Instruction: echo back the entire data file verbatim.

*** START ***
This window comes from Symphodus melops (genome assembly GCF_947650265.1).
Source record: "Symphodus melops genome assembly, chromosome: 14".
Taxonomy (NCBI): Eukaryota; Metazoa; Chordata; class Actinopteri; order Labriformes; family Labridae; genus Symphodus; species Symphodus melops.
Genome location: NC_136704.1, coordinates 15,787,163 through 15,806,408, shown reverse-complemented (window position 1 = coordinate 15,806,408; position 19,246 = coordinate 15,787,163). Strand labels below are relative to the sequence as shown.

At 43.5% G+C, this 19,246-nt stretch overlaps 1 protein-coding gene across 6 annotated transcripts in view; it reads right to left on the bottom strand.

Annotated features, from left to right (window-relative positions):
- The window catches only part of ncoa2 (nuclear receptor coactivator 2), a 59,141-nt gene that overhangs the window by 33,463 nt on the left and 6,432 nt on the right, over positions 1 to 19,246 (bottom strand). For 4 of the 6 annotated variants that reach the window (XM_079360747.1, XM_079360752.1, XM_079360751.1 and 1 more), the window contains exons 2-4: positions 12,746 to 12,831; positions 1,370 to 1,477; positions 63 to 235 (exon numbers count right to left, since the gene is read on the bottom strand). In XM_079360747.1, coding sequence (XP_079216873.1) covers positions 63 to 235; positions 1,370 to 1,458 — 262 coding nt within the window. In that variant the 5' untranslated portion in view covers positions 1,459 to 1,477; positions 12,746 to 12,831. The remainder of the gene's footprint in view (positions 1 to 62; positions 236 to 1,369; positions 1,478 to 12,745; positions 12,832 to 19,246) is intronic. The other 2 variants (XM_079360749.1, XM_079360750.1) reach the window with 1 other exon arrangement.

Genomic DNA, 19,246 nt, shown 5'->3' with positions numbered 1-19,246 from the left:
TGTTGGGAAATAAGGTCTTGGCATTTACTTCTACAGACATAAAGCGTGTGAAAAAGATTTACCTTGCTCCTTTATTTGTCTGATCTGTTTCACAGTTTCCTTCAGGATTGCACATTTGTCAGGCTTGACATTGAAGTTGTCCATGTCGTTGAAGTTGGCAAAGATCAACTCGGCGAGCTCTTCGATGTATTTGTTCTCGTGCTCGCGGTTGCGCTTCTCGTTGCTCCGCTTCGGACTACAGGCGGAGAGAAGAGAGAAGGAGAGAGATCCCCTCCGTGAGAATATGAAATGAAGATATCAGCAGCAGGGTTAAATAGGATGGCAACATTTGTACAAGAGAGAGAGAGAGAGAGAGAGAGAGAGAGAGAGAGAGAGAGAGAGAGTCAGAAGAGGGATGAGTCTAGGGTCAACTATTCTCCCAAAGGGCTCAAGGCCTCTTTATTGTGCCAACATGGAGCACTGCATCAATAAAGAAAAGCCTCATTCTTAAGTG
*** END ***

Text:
This window comes from Symphodus melops (genome assembly GCF_947650265.1).
Source record: "Symphodus melops genome assembly, chromosome: 14".
Taxonomy (NCBI): Eukaryota; Metazoa; Chordata; class Actinopteri; order Labriformes; family Labridae; genus Symphodus; species Symphodus melops.
Genome location: NC_136704.1, coordinates 15,787,163 through 15,806,408, shown reverse-complemented (window position 1 = coordinate 15,806,408; position 19,246 = coordinate 15,787,163). Strand labels below are relative to the sequence as shown.

At 43.5% G+C, this 19,246-nt stretch overlaps 1 protein-coding gene across 6 annotated transcripts in view; it reads right to left on the bottom strand.

Annotated features, from left to right (window-relative positions):
- The window catches only part of ncoa2 (nuclear receptor coactivator 2), a 59,141-nt gene that overhangs the window by 33,463 nt on the left and 6,432 nt on the right, over positions 1 to 19,246 (bottom strand). For 4 of the 6 annotated variants that reach the window (XM_079360747.1, XM_079360752.1, XM_079360751.1 and 1 more), the window contains exons 2-4: positions 12,746 to 12,831; positions 1,370 to 1,477; positions 63 to 235 (exon numbers count right to left, since the gene is read on the bottom strand). In XM_079360747.1, coding sequence (XP_079216873.1) covers positions 63 to 235; positions 1,370 to 1,458 — 262 coding nt within the window. In that variant the 5' untranslated portion in view covers positions 1,459 to 1,477; positions 12,746 to 12,831. The remainder of the gene's footprint in view (positions 1 to 62; positions 236 to 1,369; positions 1,478 to 12,745; positions 12,832 to 19,246) is intronic. The other 2 variants (XM_079360749.1, XM_079360750.1) reach the window with 1 other exon arrangement.

Genomic DNA, 19,246 nt, shown 5'->3' with positions numbered 1-19,246 from the left:
TGTTGGGAAATAAGGTCTTGGCATTTACTTCTACAGACATAAAGCGTGTGAAAAAGATTTACCTTGCTCCTTTATTTGTCTGATCTGTTTCACAGTTTCCTTCAGGATTGCACATTTGTCAGGCTTGACATTGAAGTTGTCCATGTCGTTGAAGTTGGCAAAGATCAACTCGGCGAGCTCTTCGATGTATTTGTTCTCGTGCTCGCGGTTGCGCTTCTCGTTGCTCCGCTTCGGACTACAGGCGGAGAGAAGAGAGAAGGAGAGAGATCCCCTCCGTGAGAATATGAAATGAAGATATCAGCAGCAGGGTTAAATAGGATGGCAACATTTGTACAAGAGAGAGAGAGAGAGAGAGAGAGAGAGAGAGAGAGAGAGAGAGAGAGTCAGAAGAGGGATGAGTCTAGGGTCAACTATTCTCCCAAAGGGCTCAAGGCCTCTTTATTGTGCCAACATGGAGCACTGCATCAATAAAGAAAAGCCTCATTCTTAAGTG